- …and in case you’re upset by that, it continues: “To liken the mayor of London’s appearance to a common tuber is barely an insult compared to how the British press describes him on a regular basis.”
- p116: “And herein lies the key to Johnson’s charm, wit, and enormous popularity with the voting public: He is tremendously, astonishingly well-spoken. It’s difficult to think of another public figure in modern times who can compare. When Boris Johnson talks, it’s like an expert jazz musician riffing. He finds full formed epigrams, historical references, comedic intonations, drive-by zingers and verbal jabs in the driest of subjects. He gets himself into trouble much more often than any political consultant would advise, but he either talks his way out of it or simply wins over the public because he is so obviously just being himself.”
“And herein lies the key to Johnson’s charm, wit, and enormous popularity with the voting public: He is tremendously, astonishingly well-spoken.”
- Relating back to the lessons of the Hustle chapter, p118: “But is being Boris more than an inadvertent combination of shagginess and suavity? As Sonia Purnell, a longtime critic of the London mayor, wrote in the Observer, ‘Former staff reveal how the pauses, the non-sequiturs, the rambling tangents are studiously prepared; the most successful jokes and ‘off-the-cuff’ Boris-isms are rehearsed and recycled.’ This is quite reminiscent of Churchill’s tactics.”
- p119: “Creative spontaneity takes practice.”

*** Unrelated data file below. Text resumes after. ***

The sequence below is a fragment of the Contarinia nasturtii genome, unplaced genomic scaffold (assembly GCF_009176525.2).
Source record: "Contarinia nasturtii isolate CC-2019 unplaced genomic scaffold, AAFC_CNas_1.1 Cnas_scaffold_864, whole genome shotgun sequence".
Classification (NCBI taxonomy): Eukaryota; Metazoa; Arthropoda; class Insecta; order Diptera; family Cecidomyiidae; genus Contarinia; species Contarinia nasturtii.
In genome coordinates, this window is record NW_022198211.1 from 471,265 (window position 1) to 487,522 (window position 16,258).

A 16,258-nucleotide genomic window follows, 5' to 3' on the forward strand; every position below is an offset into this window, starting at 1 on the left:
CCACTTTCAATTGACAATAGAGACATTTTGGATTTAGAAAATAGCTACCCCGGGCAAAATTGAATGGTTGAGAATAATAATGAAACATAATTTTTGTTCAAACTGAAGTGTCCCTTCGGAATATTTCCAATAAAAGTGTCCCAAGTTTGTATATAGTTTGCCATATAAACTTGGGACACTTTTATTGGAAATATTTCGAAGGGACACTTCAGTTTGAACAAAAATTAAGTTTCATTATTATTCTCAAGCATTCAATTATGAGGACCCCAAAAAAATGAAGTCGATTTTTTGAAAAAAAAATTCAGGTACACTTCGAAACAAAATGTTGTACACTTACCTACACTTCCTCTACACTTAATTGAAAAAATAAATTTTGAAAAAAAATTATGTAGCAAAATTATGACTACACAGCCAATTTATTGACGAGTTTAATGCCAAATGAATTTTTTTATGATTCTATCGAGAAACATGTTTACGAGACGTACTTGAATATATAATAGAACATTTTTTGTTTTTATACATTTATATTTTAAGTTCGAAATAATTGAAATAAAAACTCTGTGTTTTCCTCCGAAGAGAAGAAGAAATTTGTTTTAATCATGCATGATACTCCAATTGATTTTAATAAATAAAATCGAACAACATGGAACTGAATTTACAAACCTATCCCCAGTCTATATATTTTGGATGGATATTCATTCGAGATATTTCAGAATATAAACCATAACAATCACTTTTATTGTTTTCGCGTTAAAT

“Creative spontaneity takes practice.”
- p128…so wonderfully topical in this U.S. election season: “For proof of this, think of Spy magazine’s famous 1980s description of Donald Trump as a ‘thick-fingered vulgarian.’ Sure, you could make fun of his hair, his opinions or his business acumen, but those are all the obvious targets. His pudgy digits, be they real or metaphorical, are much better objects of ridicule.“
- A great lesson here (own the joke) from Nora Ephron (describing her novel Heartburn), p145: “The whole point of Heartburn, the part that her career and her legacy reveals to be true, is a lesson she imparts in that same 2007 interview: ‘If you slip on a banana peel, people laugh at you, but if you tell people you slipped on a banana peel, its your joke, and you’re the hero of the joke. It basically is the greatest lesson I think you can ever give anyone.’“
- p148: “When we look back at legendary figures in history, it’s hard to remember that they wouldn’t have known they were legends during most of their lifetimes. That they’d become those we now revere required a combination of talent, perseverance, luck and, most of all, resilience.”